Harris, Goodson favored in runoff

Published 12:00 am Wednesday, June 28, 2000

Staff Writer

Almost 75 percent of the votes cast in Tuesday’s runoffs were in the District 4 and 5 Pike County Commission races.

With a total of 2,304 of Pike County’s 17,846 registered voters going to the polls, most of those were in favor of the two commission incumbents.

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Unofficial results showed Democrat Ray Goodson, the District 4 commissioner, defeated Terry Sneed with over 58 percent of the vote. Goodson received 545 votes and Sneed received 388.

In the District 5 commission race, incumbent Charlie Harris, a Democrat, soundly defeated Jeff Baker. Harris received 516 votes (64.18 percent) and Baker received 288 votes.

The only other local race was for the Democratic nomination for the Pike County Board of Education District 5 seat.

Incumbent Willo D. Baker was defeated by Herbert Reynolds, who received more than 60 percent of the votes cast in that race. Reynolds’ total was 476 and Baker garnered 311 votes.

The fourth race on the Democratic ballot was for the State Board of Education District 5 seat. Ella Bell won with 853 votes (51.08 percent) over Latosha Brown, who received 817 votes.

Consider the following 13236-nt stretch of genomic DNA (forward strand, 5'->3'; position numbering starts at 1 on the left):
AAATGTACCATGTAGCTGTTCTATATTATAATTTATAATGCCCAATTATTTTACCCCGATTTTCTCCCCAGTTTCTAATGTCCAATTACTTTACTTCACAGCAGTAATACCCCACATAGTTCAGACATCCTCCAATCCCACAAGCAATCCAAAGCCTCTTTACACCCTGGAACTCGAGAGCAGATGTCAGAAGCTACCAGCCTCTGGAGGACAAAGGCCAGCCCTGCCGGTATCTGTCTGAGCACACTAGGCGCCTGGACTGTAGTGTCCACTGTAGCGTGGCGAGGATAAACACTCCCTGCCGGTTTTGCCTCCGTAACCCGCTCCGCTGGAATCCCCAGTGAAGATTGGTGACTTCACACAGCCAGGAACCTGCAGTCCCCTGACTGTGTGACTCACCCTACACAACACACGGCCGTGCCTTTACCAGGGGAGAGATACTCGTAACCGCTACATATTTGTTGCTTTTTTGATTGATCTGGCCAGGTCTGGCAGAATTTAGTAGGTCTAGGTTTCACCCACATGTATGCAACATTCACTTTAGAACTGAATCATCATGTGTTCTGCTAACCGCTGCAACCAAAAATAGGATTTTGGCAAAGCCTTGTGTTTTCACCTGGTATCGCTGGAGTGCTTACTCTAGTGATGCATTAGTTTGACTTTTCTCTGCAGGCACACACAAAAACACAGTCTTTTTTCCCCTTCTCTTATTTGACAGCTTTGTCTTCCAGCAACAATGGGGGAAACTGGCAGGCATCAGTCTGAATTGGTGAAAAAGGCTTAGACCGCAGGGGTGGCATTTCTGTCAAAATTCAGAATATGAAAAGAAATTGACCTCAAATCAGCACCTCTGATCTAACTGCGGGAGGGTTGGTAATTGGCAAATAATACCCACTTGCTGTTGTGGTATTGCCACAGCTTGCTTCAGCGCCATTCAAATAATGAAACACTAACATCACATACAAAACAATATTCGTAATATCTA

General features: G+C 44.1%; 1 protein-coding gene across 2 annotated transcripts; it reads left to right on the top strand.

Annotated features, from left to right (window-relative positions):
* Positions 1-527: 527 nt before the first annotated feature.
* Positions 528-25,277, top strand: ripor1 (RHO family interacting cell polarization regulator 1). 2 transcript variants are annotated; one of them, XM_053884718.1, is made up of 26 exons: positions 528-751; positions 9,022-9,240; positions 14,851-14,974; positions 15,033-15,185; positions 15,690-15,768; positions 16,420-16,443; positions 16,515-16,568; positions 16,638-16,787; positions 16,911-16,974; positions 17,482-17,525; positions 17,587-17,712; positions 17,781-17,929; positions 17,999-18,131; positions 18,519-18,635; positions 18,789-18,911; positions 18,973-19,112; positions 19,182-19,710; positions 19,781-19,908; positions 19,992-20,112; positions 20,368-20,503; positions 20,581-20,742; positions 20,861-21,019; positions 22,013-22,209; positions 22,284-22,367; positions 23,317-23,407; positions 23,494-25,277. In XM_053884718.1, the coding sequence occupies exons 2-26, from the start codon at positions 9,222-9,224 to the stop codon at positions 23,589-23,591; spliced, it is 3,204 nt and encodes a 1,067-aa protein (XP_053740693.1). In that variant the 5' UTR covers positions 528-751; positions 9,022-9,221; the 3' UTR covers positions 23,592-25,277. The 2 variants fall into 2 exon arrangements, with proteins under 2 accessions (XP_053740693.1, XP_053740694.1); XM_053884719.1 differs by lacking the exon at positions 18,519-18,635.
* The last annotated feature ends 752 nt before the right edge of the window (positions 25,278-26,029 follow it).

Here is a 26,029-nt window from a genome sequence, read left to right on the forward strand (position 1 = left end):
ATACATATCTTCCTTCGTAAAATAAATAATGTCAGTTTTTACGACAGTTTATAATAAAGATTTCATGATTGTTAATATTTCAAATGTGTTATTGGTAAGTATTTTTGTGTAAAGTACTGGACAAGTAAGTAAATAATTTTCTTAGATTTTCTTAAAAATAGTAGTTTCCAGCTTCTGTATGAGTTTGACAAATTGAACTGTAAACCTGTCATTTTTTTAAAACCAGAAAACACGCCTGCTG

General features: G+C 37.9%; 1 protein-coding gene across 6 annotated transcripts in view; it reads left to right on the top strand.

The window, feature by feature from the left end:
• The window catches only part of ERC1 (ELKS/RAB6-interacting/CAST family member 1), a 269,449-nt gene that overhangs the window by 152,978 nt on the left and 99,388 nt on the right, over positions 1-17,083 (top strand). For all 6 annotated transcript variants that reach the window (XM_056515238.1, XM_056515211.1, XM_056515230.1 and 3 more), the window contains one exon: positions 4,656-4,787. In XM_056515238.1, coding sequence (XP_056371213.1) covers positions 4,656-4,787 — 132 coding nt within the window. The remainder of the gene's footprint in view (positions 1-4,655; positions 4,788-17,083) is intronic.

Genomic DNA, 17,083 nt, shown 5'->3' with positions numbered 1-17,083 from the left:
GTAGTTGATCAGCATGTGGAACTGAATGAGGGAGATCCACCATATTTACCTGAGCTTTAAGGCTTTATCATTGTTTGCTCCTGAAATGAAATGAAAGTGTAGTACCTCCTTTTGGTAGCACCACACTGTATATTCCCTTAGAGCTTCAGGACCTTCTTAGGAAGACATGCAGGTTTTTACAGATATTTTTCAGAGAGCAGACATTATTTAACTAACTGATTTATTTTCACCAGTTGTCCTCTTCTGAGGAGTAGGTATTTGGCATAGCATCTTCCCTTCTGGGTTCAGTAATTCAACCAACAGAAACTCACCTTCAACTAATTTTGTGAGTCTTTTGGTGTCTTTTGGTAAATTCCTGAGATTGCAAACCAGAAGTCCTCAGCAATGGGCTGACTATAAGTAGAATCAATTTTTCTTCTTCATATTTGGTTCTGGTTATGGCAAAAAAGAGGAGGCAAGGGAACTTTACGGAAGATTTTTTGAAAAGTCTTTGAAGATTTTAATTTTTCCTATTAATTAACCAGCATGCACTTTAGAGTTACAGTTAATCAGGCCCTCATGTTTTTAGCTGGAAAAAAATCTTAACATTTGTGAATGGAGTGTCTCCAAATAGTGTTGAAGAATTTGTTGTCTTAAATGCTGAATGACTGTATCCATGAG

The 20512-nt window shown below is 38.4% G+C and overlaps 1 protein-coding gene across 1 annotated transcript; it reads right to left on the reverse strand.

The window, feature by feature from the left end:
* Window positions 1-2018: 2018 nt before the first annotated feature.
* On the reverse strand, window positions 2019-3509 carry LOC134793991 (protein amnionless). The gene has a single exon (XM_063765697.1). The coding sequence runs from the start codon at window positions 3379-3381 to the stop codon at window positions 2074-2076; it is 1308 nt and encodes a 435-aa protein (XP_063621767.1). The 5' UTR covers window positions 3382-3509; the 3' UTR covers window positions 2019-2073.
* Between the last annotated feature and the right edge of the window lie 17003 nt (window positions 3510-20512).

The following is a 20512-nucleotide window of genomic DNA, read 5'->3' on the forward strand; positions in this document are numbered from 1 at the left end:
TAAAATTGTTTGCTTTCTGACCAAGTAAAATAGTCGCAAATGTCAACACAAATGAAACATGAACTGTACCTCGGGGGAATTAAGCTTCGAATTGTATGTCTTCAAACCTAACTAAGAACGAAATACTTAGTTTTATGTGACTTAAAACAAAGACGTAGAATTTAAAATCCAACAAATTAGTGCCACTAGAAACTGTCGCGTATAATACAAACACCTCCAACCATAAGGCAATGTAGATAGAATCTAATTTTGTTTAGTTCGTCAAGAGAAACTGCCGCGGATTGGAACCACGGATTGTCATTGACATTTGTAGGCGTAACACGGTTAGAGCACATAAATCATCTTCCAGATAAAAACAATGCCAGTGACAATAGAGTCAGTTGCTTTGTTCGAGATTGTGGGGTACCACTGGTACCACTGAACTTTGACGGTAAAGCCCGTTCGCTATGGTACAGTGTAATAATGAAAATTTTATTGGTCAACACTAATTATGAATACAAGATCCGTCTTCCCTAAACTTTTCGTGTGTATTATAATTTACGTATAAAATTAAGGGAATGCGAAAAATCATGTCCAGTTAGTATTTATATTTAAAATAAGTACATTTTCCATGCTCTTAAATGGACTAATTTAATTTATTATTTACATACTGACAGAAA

Republican voters in Pike County and Alabama had only two races in which to cast ballots.

In Pike County, Ralph Long received 148 votes and Craig Pittman received 126 votes in the race for the Court of Civil Appeals, Place 1 seat.

Greg Shaw received 156 of Pike County’s votes while his opponent, Tony Riley garnered 99.

All the votes cast in Tuesday’s runoffs have to be certified by party officials before they become official.

Pike County Probate Judge Bill Stone said the runoffs were "relatively problem free" and the only reported problems were the "routine precinct concerns we always have."

Although he was happy there were no major problems, Stone said he was disappointed in the turnout.

"It’s sad to say, but it was not a bad turnout compared to the predictions," Stone said.

Alabama Secretary of State Jim Bennett had predicted between five and 10 percent of the state’s 2.3 million registered voters would go to the polls on Tuesday. The record low turnout of seven percent was set in the March constitutional amendment referendum.